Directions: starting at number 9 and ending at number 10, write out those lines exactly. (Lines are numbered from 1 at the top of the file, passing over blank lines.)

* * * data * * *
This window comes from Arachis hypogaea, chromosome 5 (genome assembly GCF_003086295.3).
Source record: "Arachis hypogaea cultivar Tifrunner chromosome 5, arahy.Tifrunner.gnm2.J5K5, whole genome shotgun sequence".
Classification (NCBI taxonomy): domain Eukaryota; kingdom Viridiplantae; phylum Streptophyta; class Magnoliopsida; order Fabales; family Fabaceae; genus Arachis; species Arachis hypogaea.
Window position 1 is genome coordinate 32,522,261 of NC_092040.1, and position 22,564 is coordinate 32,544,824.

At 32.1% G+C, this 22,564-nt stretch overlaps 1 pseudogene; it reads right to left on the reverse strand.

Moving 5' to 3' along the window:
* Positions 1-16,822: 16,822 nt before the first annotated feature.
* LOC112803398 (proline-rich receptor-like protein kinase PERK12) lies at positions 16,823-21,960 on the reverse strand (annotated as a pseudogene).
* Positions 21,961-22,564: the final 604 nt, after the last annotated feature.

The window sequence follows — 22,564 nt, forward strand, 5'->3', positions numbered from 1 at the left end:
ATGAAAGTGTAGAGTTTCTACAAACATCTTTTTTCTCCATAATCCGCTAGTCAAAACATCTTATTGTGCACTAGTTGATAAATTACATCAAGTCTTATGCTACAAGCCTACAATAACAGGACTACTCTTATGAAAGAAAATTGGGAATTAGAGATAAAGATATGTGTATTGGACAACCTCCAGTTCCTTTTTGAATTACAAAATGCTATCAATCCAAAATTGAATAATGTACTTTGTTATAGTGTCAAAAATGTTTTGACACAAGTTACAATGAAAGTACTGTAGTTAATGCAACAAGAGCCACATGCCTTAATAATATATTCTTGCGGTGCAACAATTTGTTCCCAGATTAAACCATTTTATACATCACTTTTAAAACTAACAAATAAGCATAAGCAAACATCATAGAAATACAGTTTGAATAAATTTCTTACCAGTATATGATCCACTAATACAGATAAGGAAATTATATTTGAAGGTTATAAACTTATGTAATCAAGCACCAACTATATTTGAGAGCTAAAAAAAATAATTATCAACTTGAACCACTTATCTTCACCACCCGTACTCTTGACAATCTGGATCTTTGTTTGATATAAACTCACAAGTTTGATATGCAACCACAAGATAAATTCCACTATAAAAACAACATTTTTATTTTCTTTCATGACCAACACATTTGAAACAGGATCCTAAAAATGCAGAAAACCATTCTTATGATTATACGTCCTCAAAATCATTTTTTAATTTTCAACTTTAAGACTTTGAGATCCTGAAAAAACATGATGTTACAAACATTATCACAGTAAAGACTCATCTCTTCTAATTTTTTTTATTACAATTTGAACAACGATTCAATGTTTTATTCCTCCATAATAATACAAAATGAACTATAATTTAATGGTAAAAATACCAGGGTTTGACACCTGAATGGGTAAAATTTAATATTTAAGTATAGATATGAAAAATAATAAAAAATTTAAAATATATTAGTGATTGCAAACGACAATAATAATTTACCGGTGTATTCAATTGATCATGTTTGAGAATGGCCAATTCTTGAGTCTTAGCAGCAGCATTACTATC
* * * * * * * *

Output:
* Positions 21,961-22,564: the final 604 nt, after the last annotated feature.

The window sequence follows — 22,564 nt, forward strand, 5'->3', positions numbered from 1 at the left end: